Terrence Malick's 'The Tree Of Life' Scores PG-13 Rating

Here's some good news: the MPAA has evidently rated The Tree of Life, the long-gestating movie from Terrence Malick, and awarded it a PG-13. The good news isn't so much the rating (I don't really care what the film is rated) but that it is finished to the point where it could be submitted to the board for consideration.

We've been wondering about the fate of the movie, and Rope of Silicon noticed not only that the MPAA had rated the film, but that distributor Apparition is not listed. Rather, production company Cottonwood Pictures, Inc. is noted. That might not mean anything, but it's not difficult to read the listing as slightly significant, given that Apparition has been undergoing a lot of upheaval lately, and Tree of Life was the only film the company was left holding.

The MPAA confirmed that this is Malick's picture and that it was screened in the past couple of weeks, but could not provide a running time or additional info. All we've got with respect to the rating is that it is PG-13 for "some thematic content."

We haven't gone back over the details of the film in a while, but here's an old synopsis that was floating around quite a while ago. Note that the actual film could have changed quite a bit in the past year Malick has spent editing — this is a very old writeup. Remember what happened with The Thin Red Line, where entire characters were removed from the film, among other changes.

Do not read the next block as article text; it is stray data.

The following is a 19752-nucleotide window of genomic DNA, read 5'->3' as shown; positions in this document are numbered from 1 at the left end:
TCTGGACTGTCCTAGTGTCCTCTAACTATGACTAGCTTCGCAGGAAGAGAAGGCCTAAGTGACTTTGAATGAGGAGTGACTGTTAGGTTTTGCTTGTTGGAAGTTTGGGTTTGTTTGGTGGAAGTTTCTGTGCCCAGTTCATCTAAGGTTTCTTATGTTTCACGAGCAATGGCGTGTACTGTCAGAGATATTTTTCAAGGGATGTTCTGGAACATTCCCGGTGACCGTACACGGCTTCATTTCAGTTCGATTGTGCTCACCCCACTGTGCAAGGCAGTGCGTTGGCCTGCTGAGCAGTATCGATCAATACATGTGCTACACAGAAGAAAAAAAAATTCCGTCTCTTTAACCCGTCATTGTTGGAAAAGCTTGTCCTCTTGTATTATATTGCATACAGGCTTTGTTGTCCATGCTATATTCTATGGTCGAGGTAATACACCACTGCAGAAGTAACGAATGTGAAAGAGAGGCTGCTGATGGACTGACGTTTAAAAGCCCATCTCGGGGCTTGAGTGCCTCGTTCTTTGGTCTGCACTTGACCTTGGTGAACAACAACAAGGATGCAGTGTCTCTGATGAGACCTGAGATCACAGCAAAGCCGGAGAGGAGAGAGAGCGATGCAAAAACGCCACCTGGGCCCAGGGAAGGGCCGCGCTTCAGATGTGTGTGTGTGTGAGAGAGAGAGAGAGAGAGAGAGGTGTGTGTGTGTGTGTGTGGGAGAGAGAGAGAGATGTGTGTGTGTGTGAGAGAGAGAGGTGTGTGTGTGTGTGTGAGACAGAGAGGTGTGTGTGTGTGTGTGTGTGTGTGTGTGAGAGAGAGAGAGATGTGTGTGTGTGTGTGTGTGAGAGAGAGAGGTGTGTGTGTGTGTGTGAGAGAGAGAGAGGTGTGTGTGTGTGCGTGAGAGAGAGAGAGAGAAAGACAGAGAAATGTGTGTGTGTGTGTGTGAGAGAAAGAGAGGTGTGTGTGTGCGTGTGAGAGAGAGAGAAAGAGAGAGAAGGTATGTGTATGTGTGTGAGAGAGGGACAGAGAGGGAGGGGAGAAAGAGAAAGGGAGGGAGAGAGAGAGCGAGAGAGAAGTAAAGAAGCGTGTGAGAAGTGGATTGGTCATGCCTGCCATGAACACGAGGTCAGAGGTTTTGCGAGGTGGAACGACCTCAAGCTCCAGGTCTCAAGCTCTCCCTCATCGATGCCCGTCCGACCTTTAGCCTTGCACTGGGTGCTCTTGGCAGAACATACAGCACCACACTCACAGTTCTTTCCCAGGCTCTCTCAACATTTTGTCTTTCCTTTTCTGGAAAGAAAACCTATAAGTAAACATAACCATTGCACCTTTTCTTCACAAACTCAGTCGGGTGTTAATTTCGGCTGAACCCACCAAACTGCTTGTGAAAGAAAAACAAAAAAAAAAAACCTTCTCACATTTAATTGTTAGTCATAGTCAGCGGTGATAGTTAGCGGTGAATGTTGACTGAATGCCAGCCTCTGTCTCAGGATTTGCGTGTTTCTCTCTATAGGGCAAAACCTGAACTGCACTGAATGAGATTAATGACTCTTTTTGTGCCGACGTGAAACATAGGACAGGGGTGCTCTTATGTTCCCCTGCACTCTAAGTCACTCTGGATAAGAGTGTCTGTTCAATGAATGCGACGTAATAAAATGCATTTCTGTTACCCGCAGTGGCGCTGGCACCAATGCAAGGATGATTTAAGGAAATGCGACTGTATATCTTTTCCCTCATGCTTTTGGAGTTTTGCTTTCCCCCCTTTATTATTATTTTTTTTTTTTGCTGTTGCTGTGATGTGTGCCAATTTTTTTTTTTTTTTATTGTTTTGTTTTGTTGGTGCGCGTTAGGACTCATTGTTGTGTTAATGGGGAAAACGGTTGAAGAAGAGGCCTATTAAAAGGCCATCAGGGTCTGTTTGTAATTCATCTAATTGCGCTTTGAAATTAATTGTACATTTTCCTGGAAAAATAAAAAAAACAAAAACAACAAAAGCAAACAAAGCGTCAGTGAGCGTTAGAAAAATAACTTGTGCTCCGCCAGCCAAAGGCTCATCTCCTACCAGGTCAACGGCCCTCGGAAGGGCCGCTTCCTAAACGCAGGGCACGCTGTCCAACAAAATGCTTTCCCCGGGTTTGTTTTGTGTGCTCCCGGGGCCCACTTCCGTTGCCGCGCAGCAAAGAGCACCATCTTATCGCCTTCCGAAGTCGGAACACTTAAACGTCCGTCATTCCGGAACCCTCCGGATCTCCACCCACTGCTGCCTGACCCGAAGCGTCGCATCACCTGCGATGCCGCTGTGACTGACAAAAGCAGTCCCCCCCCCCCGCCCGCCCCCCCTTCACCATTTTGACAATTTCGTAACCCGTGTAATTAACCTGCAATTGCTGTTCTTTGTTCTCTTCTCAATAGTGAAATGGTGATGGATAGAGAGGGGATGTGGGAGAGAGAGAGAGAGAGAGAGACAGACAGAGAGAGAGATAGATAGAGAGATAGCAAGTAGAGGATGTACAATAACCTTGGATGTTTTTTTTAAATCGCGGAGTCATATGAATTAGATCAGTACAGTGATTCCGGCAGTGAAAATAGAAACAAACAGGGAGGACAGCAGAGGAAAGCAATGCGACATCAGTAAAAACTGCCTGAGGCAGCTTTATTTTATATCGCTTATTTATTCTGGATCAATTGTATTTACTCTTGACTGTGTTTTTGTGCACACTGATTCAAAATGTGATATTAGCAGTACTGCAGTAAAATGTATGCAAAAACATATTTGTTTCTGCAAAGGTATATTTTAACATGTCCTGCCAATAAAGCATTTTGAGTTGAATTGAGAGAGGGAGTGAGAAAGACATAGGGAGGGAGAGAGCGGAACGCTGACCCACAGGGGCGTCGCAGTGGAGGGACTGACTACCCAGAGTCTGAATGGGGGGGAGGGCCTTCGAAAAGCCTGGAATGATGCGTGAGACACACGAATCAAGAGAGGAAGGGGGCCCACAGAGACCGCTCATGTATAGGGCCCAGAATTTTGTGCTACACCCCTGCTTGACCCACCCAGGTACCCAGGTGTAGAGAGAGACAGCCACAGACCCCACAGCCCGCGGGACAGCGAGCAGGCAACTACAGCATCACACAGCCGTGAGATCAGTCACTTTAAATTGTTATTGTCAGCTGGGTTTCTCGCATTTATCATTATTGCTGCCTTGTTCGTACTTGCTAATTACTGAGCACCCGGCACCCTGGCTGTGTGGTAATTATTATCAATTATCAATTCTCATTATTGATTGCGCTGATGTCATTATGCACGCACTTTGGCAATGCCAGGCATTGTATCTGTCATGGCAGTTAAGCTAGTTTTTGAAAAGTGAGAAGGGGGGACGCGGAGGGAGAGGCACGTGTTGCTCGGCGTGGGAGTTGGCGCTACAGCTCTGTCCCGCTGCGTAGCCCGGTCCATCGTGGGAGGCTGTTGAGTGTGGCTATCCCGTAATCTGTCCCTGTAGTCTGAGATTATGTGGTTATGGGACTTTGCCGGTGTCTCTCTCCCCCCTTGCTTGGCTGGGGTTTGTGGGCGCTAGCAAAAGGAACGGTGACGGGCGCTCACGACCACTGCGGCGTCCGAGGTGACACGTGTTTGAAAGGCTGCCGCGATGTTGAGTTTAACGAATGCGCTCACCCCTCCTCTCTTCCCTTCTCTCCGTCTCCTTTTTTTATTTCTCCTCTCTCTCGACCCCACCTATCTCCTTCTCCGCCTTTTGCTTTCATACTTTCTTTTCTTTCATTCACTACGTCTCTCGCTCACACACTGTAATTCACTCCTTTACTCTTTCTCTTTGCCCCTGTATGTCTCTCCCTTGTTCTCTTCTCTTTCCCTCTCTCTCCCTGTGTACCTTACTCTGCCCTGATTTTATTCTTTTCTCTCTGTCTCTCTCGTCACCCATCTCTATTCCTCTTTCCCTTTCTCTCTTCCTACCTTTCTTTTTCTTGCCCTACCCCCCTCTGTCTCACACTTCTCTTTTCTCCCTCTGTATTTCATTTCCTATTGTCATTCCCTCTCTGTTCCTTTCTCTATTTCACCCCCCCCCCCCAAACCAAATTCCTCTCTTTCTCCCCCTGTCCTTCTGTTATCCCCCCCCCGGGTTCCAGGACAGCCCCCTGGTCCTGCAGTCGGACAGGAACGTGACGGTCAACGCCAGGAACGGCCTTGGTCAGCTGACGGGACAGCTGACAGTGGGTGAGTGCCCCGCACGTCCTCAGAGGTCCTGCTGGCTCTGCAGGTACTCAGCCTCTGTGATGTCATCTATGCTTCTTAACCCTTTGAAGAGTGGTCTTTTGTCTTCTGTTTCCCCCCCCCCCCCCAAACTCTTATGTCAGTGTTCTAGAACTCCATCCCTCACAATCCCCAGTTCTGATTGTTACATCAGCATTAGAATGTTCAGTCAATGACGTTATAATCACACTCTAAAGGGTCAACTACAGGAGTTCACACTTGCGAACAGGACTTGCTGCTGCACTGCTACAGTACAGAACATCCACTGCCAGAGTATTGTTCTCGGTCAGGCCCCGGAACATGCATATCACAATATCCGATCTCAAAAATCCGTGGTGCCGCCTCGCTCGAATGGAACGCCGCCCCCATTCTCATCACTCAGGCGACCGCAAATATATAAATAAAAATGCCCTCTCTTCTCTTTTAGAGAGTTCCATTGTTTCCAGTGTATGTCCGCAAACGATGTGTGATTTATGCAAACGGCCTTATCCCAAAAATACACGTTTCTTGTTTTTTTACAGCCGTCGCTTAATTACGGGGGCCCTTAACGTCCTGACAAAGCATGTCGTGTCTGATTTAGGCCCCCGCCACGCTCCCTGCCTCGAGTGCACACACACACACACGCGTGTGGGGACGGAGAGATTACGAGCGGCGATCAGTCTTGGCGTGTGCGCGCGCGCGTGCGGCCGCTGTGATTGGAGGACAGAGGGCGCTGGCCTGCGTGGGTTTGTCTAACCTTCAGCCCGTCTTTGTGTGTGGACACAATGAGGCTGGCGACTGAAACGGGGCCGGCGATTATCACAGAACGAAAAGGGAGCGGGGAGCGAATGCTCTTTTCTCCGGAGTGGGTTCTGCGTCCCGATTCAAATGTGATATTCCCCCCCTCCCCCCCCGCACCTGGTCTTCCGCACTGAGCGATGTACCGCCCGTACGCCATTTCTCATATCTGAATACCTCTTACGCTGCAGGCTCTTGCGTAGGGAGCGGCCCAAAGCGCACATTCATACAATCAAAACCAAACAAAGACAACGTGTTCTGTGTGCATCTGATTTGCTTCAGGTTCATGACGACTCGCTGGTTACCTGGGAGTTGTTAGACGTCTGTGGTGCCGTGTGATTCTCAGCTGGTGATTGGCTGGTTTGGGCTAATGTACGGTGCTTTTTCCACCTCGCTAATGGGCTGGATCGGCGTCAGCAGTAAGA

Our picture is a cosmic epic, a hymn to life. We trace the evolution of an eleven-year-old boy in the Midwest, Jack, one of three brothers. At first all seems marvelous to the child. He sees as his mother does, with the eyes of his soul. She represents the way of love and mercy, where the father tries to teach his son the world's way, of putting oneself first. Each parent contends for his allegiance, and Jack must reconcile their claims. The picture darkens as he has his first glimpses of sickness, suffering and death. The world, once a thing of glory, becomes a labyrinth.

Framing this story is that of adult Jack, a lost soul in a modern world, seeking to discover amid the changing scenes of time that which does not change: the eternal scheme of which we are a part. When he sees all that has gone into our world's preparation, each thing appears a miracle – precious, incomparable. Jack, with his new understanding, is able to forgive his father and take his first steps on the path of life. The story ends in hope, acknowledging the beauty and joy in all things, in the everyday and above all in the family — our first school — the only place that most of us learn the truth about the world and ourselves, or discover life's single most important lesson, of unselfish love.

That's all pretty heavy, non-specific stuff. More specifically, it features Brad Pitt and Jessica Chastain as the parents of Jack, and Sean Penn as the adult Jack.

There's still doubt that the film will appear at the Venice Film Festival this fall, but with this small step towards real distribution, we've got one more reason to hope we'll actually see the film this year.